No gimmicks are needed to perform this trick - all you need is an ordinary deck of cards and a sharpie/permanent marker. A small amount of set-up is needed, so it can't be performed entirely impromptu. But you can easily get set-up if you get a few moments to yourself - in most cases it should take you less than 30 seconds to get ready to go.
No real sleight of hand is required, so this routine is well within the scope of beginner magicians. You just need to be able to keep track of where all the cards are and what you need to do when, since positioning of the cards is important. So you will have to practice to make sure you can do everything required and remember exactly how to place everything at the right time. But it's not a difficult routine, nor is it intended to be a magician fooler - it's something relatively easy that is designed to have a positive impact on lay people through the memories it recaptures.
In his introductory comments, Paul Harris explains how the recreation of a happy memory is one of the main aims of this trick, and that it's important to let people talk about that, listen carefully, and not end that phase too soon. That's exactly what I really love about this routine. It's not just about entertaining through magic, but is about bringing your spectator back to a state of happiness by connecting with something very personal for them. This actually helps make the magic stronger, and it not only makes your trick memorable, but helps your spectator genuinely feel good and positive about the magic and about themselves.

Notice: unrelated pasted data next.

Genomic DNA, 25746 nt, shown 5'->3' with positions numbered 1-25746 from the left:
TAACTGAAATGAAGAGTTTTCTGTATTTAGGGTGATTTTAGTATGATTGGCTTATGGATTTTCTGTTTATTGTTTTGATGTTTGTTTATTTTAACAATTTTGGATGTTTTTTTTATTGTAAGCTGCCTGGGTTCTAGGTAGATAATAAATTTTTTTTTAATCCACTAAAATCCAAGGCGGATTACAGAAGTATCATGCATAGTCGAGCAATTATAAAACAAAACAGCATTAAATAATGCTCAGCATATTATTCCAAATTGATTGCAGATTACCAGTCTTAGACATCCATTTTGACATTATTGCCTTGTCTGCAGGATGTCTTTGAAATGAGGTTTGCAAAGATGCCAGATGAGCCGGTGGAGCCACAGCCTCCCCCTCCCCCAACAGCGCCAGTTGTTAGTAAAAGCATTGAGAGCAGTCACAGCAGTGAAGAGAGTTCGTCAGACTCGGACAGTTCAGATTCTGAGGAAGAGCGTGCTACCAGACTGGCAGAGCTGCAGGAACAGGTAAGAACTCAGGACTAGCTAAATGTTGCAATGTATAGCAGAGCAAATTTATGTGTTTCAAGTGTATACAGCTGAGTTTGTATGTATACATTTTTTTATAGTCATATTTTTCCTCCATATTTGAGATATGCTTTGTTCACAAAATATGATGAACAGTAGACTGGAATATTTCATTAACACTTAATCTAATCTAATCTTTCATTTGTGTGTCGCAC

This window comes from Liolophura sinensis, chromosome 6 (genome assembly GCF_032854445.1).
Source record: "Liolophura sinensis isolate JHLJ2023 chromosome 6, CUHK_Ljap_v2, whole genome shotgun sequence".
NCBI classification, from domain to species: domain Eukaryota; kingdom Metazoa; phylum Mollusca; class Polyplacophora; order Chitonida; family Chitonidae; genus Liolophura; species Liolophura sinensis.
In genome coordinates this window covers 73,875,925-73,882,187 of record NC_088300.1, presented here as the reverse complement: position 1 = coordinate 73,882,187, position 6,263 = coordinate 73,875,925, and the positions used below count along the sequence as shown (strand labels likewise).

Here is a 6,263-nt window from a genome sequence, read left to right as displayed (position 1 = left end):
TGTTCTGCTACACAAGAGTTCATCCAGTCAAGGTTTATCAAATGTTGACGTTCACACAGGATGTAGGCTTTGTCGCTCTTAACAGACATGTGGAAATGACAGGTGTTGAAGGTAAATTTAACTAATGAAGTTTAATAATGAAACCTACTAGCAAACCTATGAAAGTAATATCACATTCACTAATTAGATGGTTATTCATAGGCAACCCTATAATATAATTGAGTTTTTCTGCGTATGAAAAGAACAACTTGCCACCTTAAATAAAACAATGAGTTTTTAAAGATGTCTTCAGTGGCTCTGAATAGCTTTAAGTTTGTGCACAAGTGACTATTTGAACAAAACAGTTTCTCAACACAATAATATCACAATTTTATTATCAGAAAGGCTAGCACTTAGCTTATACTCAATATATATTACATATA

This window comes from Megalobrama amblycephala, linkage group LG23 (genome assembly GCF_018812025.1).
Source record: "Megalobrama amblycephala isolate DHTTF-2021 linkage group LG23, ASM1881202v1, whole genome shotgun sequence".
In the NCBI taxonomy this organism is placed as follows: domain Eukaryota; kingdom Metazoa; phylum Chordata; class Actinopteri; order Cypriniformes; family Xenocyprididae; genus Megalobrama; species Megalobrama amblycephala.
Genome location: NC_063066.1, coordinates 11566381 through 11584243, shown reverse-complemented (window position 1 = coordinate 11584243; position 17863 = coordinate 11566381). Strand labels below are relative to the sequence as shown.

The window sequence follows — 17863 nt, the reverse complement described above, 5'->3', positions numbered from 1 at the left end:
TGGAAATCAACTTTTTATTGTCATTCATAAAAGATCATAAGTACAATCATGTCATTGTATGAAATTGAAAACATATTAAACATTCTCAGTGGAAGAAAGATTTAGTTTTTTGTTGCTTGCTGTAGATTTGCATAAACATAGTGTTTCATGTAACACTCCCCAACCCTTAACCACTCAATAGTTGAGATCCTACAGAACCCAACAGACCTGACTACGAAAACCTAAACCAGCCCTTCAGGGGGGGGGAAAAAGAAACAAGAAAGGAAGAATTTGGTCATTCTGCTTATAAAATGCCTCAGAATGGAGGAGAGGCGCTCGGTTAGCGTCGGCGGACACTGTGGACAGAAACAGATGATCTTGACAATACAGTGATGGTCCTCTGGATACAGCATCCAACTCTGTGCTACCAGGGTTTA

It's really important to emphasize at the start and end of the routine (before the final reveal) that the card you place on top of the spectator's pile is placed there before anything else happens. While not difficult to perform, you do need to make sure you get everything right, so that you can on enjoying the interaction with your spectator, which is key to this track working at its best. The method isn't something that will leave magician's fooled, and nor is it intended to do so. Paul Harris has designed this to really tug at the emotions of the average lay person, and I think he's really accomplished that beautifully.
It's easy to underestimate the impact of a trick like this. Some magicians might see the routine and dismiss it as too easy to figure out, and certainly it's not something likely to fool a working magician, especially if you watch the routine more than once. But there are some small nuances about how to perform this that are included in the video download, so I'm glad I didn't just try to reverse-engineer the trick, since I would have missed some key elements and touches about performing it well. Furthermore, the real impact of this trick lies in the material it taps into, namely the personal memories and emotions of your spectators, which really heightens the magic.
Paul Harris is considered a legend in magic, and this trick is a fantastic example of something quite simple that can really astonish and amaze. I'm glad that some of the gems from his Astonishment set are being made available for purchase as individual downloads for those of us who don't have the boxed set. Dr. Fun is a lovely routine, and kudos to Bro Gilbert for selecting it for separate release. It's a wonderful tribute to the fun person his dad must have been, and I'm glad that with this trick we help can spread fun into the lives of others!
- BoardGameGeek reviewer EndersGame